An M.G. Locost Build
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January 28, 2013
Dashboard Mount

We had hoped to save the final work on our Locost scuttle for later, so we'd have something to do while we waited for our freshly-painted frame to dry. But our frame is not painted yet, freshly or otherwise, and that's holding up everything, so we went ahead and fabricated our dashboard mount and welded it to the scuttle. Yes, we are just killing time until the weather warms up. It's an unusual January in California when you don't have at least a couple of days over 70 (22 for Celsius aficionados), but maybe February will be better.

  Looking a lot like a car these days
click to enlarge

Welding the dashboard mount to the scuttle was one of those jobs that appeared in the Locost book to be difficult if not impossible. The mount is supposed to be a thin strip of 1/8" steel bent to the exact shape of the dashboard, and welded to the scuttle frame at the exact angle of the dashboard. The odds of getting all that right and expecting it to stay that way when you bend the scuttle sheeting over it seemed incredibly small. So we hedged our bets by first welding the 1/8" steel strip to a 16 gauge steel hoop, and then welding the hoop to the scuttle.

Semi-professional-looking and light weight to boot  
click to enlarge

Even then, the dashboard mount seemed a little wobbly, and destined to collapse under the stress of forming 20-gauge steel over it, so we welded on spacers between the hoop and the firewall. In the best Locost tradition we made these out of scraps that had been recently trimmed from our seat rail channels, thereby saving us at least fifty cents or a dollar, and as a bonus the rounded edges totally stiffened up the spacers, making them look like we designed them specifically for this job, especially after we drilled some semi-professional-looking holes in them.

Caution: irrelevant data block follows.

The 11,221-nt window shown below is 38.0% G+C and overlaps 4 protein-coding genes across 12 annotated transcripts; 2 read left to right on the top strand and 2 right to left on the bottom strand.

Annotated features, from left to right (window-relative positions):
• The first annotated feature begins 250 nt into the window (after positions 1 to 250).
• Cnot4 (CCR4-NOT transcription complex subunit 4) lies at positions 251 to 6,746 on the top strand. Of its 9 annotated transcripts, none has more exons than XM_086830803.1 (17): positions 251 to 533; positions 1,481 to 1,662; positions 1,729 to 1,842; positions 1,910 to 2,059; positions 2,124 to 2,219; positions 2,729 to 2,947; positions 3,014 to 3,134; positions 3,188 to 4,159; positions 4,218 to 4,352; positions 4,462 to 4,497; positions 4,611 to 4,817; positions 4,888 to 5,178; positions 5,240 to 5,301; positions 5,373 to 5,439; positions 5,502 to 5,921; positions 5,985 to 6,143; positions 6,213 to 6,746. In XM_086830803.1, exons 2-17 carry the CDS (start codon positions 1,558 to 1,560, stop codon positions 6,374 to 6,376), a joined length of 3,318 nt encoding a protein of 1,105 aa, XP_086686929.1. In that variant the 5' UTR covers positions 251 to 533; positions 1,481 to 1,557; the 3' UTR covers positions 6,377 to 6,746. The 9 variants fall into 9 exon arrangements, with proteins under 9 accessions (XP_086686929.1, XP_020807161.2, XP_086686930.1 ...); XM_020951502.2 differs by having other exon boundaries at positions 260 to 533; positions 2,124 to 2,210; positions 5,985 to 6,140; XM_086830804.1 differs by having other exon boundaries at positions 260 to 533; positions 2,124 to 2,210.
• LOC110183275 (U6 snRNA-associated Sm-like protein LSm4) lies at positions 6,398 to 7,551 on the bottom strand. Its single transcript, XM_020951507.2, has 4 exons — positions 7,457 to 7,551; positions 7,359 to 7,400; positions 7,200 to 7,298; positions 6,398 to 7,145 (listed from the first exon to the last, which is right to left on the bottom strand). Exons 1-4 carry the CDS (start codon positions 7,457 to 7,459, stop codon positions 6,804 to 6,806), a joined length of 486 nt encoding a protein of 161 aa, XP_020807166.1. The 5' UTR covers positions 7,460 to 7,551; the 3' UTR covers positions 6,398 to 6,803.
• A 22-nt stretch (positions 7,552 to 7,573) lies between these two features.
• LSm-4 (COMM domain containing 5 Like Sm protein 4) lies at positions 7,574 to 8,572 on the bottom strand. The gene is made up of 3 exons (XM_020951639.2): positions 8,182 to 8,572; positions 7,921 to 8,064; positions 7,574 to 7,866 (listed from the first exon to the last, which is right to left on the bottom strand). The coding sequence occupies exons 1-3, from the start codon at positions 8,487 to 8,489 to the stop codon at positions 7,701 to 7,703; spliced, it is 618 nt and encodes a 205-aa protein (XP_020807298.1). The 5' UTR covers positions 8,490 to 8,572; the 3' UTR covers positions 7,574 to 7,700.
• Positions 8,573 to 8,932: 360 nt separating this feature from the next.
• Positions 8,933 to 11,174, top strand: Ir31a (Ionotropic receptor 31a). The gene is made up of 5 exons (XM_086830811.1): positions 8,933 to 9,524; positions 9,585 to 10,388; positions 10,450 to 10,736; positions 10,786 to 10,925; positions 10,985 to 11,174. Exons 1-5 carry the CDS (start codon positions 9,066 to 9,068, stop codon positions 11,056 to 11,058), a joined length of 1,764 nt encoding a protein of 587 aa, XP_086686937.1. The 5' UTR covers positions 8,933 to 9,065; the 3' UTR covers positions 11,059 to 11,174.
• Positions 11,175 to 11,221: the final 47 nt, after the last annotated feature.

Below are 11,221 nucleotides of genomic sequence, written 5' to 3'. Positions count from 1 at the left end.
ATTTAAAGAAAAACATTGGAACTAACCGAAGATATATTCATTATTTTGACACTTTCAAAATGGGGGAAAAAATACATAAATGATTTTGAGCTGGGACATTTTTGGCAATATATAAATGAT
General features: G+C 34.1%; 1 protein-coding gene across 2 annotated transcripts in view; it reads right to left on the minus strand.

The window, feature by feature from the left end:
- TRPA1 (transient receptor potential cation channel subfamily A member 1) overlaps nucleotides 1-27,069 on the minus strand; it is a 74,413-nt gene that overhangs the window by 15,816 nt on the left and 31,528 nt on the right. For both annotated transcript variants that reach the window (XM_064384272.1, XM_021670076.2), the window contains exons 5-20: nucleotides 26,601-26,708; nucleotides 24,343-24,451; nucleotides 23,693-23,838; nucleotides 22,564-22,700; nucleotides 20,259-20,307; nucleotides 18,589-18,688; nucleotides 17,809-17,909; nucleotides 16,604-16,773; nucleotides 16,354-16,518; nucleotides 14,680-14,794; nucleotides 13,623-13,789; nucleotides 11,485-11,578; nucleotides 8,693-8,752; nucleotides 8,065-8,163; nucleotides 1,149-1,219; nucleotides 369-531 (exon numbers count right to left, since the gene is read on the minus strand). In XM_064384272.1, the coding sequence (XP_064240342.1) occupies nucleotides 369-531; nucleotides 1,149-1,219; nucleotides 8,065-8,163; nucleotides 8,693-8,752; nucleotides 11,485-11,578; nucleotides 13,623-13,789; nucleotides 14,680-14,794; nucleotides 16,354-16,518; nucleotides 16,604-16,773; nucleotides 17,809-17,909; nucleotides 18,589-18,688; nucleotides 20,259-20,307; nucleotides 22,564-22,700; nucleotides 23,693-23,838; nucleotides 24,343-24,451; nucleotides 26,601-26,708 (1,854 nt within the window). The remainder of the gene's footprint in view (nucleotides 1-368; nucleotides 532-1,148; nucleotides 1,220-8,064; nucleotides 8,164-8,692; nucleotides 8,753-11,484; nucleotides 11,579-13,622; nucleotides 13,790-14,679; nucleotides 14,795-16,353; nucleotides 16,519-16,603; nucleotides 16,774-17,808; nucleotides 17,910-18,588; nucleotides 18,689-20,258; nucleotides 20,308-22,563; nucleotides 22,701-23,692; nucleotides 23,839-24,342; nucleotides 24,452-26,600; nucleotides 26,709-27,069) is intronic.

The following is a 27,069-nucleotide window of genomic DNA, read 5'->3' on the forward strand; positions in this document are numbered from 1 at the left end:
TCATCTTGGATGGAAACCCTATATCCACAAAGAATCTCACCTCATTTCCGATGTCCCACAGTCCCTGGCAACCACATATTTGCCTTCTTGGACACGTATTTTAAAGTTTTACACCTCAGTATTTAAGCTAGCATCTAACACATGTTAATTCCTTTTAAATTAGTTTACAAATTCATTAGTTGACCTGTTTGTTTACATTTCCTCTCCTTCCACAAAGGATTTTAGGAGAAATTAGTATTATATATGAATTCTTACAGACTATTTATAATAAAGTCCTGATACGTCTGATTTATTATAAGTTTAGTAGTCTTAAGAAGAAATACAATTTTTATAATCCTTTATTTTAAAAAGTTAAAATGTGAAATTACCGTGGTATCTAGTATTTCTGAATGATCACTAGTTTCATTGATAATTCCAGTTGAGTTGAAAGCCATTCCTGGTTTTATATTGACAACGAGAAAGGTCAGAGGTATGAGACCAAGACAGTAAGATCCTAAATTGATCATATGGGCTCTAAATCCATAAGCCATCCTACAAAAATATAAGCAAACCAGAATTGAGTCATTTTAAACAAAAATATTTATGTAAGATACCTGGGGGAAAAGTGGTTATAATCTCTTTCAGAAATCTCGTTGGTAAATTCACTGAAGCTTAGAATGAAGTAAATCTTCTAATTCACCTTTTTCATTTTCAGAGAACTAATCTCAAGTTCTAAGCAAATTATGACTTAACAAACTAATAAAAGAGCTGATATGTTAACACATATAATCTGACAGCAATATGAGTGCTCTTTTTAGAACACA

You may recall that our first attempt at constructing a dashboard hoop didn't go all that well. Someone forgot to take some measurements, and the hoop turned out too big. But practice makes perfect, or in our case not perfect but, you know, respectable. Our second hoop is not only the correct width, but it's also symmetrical, i.e. it has the same shape on both sides, something we couldn't quite claim for either our first hoop or our dashboard template. The dashboard hoop will define the shape of our actual bodywork, and we thought it would be a good idea if the car looked the same on both sides.

  Actual dashboard will fit better
click to enlarge

We can't promise that'll actually happen, but we think our new dashboard hoop is a step in the right direction. Our only remaining concern is that the curves of the dashboard, firewall, and nose cone aren't totally in sync, although we're hoping this won't be a big problem. The firewall and nose are pretty close to the same shape, so we think the hood will turn out reasonably normal, and if the scuttle's a little off, I don't think this will be the first car in history with a scuttle that's not the exact the same shape as the hood.

One other problem, and we think this is minor, is that our scuttle doesn't fit the frame quite as good as it used to. It's not that far off, and you can't tell by looking at it, but the precisely drilled 1/4" holes in our eight attachment tabs no longer line up exactly with the rivet nuts in our P and J tubes. So we had to drill the holes out to 9/32", and all the bolts fit again, but it's a little disappointing after spending all that time to get it just right. It seems like no matter how solid you think something is, if you melt parts of it, it's going to change.

In any case we're glad the scuttle frame is done. We'll know more about the shape of the car after we weld on the sheeting, but regardless of what happens we'll live with whatever sort of lump our Locost turns out to be, so long as it's a shiny lump and it's fun to drive.


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